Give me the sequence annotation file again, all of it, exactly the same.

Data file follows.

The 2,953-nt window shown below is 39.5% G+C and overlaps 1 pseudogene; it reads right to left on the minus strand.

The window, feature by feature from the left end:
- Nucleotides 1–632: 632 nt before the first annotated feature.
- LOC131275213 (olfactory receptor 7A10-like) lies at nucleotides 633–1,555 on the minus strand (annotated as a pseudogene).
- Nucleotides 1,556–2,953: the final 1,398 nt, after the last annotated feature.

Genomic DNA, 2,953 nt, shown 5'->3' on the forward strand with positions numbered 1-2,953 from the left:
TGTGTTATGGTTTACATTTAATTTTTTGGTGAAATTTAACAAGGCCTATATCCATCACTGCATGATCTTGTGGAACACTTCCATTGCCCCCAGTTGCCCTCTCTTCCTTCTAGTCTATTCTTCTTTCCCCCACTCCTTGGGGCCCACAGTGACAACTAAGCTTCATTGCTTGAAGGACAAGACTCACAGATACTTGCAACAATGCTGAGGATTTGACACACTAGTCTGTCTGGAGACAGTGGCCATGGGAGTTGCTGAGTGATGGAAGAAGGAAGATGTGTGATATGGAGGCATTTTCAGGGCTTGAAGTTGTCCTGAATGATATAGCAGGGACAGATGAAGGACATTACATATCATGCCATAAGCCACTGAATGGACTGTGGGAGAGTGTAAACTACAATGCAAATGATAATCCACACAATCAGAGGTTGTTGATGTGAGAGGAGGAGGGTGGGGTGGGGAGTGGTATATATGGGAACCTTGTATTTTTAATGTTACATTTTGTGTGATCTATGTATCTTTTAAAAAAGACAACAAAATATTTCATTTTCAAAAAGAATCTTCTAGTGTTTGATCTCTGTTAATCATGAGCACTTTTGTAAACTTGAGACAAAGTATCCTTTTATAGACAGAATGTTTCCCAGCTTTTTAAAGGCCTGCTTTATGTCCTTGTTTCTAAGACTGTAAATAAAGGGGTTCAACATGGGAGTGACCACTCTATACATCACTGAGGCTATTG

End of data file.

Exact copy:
The 2,953-nt window shown below is 39.5% G+C and overlaps 1 pseudogene; it reads right to left on the minus strand.

The window, feature by feature from the left end:
- Nucleotides 1–632: 632 nt before the first annotated feature.
- LOC131275213 (olfactory receptor 7A10-like) lies at nucleotides 633–1,555 on the minus strand (annotated as a pseudogene).
- Nucleotides 1,556–2,953: the final 1,398 nt, after the last annotated feature.

Genomic DNA, 2,953 nt, shown 5'->3' on the forward strand with positions numbered 1-2,953 from the left:
TGTGTTATGGTTTACATTTAATTTTTTGGTGAAATTTAACAAGGCCTATATCCATCACTGCATGATCTTGTGGAACACTTCCATTGCCCCCAGTTGCCCTCTCTTCCTTCTAGTCTATTCTTCTTTCCCCCACTCCTTGGGGCCCACAGTGACAACTAAGCTTCATTGCTTGAAGGACAAGACTCACAGATACTTGCAACAATGCTGAGGATTTGACACACTAGTCTGTCTGGAGACAGTGGCCATGGGAGTTGCTGAGTGATGGAAGAAGGAAGATGTGTGATATGGAGGCATTTTCAGGGCTTGAAGTTGTCCTGAATGATATAGCAGGGACAGATGAAGGACATTACATATCATGCCATAAGCCACTGAATGGACTGTGGGAGAGTGTAAACTACAATGCAAATGATAATCCACACAATCAGAGGTTGTTGATGTGAGAGGAGGAGGGTGGGGTGGGGAGTGGTATATATGGGAACCTTGTATTTTTAATGTTACATTTTGTGTGATCTATGTATCTTTTAAAAAAGACAACAAAATATTTCATTTTCAAAAAGAATCTTCTAGTGTTTGATCTCTGTTAATCATGAGCACTTTTGTAAACTTGAGACAAAGTATCCTTTTATAGACAGAATGTTTCCCAGCTTTTTAAAGGCCTGCTTTATGTCCTTGTTTCTAAGACTGTAAATAAAGGGGTTCAACATGGGAGTGACCACTCTATACATCACTGAGGCTATTG